6 Simple Strategies to Melt Resistance to Change

In business, certain decisions can interrupt the status quo. This can cause resistance and even rebellion within the community. 

Here are a few examples of changes or policies that gym owners must navigate: 

  • COVID regulations
  • Class hour changes
  • Pre-reqs for movements like kipping pull-ups
  • Firing a coach
  • Implementing a new management technology
  • Implementing a new system like Level Method

Below are 6 strategies to help avoid potentially painful or business threatening conflict.

Strategy 1 – Bring ‘Em In 

Involve key people in the decision in the first place (where possible). Step one is to identify key members in your community that would influence the greater perception of a change or decision. Literally list them out on a piece of paper. They could be coaches or long time or “leader” members. If you integrate those people into the decision they will be more likely to understand it, take ownership of the decision, and defend or sell it to others around them. It may even lend you some valuable perspective to integrate into your decision-making process. 

Strategy 2 – Be Open 

Be open about the reasoning behind a decision. If you have successfully created a community and environment that people highly value, change could seem like a disruption to what people have grown to love. In addition, they could feel taken by surprise or shocked. The more they understand the need for the change or policy and what the intended outcome is, the more likely they are to get behind it and see it as a positive initiative. Explanation in the form of a newsletter, text marketing, video post, or class announcements can effectively serve this objective. Don’t expect people to just trust your decision. It encourages misunderstanding or misinterpretation. 

Strategy 3 – Talk It Through 

Have the important conversations. If it has become clear that there is dissatisfaction with a policy or change, don’t avoid talking about it. The vast majority of conflict is a result of misunderstanding. Direct communication is an opportunity to better understand each other’s perspective and walk away with a positive perspective and more mutual respect. 

Strategy 4 – Listen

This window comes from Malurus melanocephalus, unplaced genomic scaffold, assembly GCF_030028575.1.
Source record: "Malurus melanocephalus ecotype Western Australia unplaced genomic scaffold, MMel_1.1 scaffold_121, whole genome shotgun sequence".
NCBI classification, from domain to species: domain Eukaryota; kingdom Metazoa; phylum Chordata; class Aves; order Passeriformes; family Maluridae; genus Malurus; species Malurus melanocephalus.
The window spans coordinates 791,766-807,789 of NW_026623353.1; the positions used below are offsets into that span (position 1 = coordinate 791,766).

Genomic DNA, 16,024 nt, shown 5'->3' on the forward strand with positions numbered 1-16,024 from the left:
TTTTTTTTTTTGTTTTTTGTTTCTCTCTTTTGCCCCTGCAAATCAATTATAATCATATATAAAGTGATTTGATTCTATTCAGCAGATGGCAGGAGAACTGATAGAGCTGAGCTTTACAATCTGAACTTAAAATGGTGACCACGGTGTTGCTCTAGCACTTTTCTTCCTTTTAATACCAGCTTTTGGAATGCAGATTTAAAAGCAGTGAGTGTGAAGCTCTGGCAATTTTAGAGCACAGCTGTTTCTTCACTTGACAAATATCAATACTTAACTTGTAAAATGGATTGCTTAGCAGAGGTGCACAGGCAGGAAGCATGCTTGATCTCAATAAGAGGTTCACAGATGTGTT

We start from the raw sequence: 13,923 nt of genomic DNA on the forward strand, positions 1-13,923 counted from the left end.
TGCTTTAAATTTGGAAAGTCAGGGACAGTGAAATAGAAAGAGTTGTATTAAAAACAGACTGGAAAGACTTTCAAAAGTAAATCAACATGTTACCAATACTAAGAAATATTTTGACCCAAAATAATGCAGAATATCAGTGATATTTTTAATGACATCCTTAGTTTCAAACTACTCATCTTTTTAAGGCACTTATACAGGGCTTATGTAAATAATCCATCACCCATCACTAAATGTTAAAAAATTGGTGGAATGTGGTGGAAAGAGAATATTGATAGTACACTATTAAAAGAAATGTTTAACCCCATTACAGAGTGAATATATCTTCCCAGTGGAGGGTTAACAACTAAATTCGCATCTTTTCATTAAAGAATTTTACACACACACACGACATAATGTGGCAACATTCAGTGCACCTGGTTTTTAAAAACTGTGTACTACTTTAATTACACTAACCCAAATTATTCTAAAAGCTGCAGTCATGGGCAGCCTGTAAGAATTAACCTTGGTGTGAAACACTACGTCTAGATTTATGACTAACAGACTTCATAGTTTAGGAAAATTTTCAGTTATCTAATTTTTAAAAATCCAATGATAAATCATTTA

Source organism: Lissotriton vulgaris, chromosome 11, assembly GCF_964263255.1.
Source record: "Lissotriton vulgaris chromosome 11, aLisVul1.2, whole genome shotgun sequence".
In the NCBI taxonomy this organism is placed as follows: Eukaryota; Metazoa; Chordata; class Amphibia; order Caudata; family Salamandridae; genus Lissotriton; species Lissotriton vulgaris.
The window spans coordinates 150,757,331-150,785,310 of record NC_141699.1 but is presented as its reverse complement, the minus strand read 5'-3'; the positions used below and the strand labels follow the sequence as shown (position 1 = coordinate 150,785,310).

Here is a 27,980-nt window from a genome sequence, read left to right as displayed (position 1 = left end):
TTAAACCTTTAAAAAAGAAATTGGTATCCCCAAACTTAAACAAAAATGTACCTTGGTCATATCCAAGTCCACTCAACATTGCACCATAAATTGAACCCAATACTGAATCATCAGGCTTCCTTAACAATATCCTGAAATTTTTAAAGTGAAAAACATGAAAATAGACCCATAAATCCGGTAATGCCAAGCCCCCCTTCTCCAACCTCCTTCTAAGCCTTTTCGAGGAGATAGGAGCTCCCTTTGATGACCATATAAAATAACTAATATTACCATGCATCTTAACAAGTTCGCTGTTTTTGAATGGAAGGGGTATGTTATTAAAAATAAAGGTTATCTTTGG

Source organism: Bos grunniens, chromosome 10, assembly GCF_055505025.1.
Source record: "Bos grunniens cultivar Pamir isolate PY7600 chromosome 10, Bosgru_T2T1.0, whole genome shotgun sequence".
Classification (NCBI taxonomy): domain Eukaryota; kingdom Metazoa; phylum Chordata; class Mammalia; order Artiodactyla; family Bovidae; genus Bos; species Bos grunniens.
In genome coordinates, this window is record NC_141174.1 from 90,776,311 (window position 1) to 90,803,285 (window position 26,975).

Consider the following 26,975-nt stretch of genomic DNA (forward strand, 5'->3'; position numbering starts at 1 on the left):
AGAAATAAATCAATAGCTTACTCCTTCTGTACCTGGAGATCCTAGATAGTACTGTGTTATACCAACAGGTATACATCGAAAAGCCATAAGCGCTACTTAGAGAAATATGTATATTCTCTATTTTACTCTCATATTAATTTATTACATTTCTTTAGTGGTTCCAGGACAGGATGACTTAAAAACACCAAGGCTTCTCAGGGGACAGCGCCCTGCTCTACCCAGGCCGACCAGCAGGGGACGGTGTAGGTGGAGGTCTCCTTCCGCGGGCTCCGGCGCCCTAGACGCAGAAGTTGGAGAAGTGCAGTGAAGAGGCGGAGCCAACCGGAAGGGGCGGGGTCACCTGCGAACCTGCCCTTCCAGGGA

Be humble. Don’t start that conversation with the defense of your decision. Listen first. Understand and acknowledge the party’s feelings or position and the reasons for it. Apologize if appropriate. This will drop guards and defensiveness and lead to constructive communication. Try to take your own emotion out of the discussion in order to limit their emotion as well.

Strategy 5 – Work Together  

Find a common goal to build around because if you are speaking to someone you consider an important part of your community, then you share the same goals of building a strong community and maximizing personal benefit for everyone within it. If you can establish that common ground it turns the position more toward working together on that goal then defending each other’s position.

Strategy 6 – Decide 

Make the hard additional decisions if needed because it may become apparent that the parties resisting the decisions made are NOT a good fit for the community you want to build. It that Is the case, make the decision to ask them to leave even if that comes with a penalty of an emotional “break up” or a few other members leaving. Sometimes it’s necessary to take one step back to go two steps forward and set your gym on the trajectory to build a culture that you feel appropriate.

Ultimately if you have effective research and solid decision making behind any change you make in your gym, a productive member of your community will get behind it when emotion and misunderstanding are taken OUT of the equation with effective communication. 

To level up your communication skills or take some concepts written in this article to the next level we highly recommend the book “Crucial Conversations”. It’s about those high stakes and often high emotion conversations and how to best navigate them. 

Mather Wiswall

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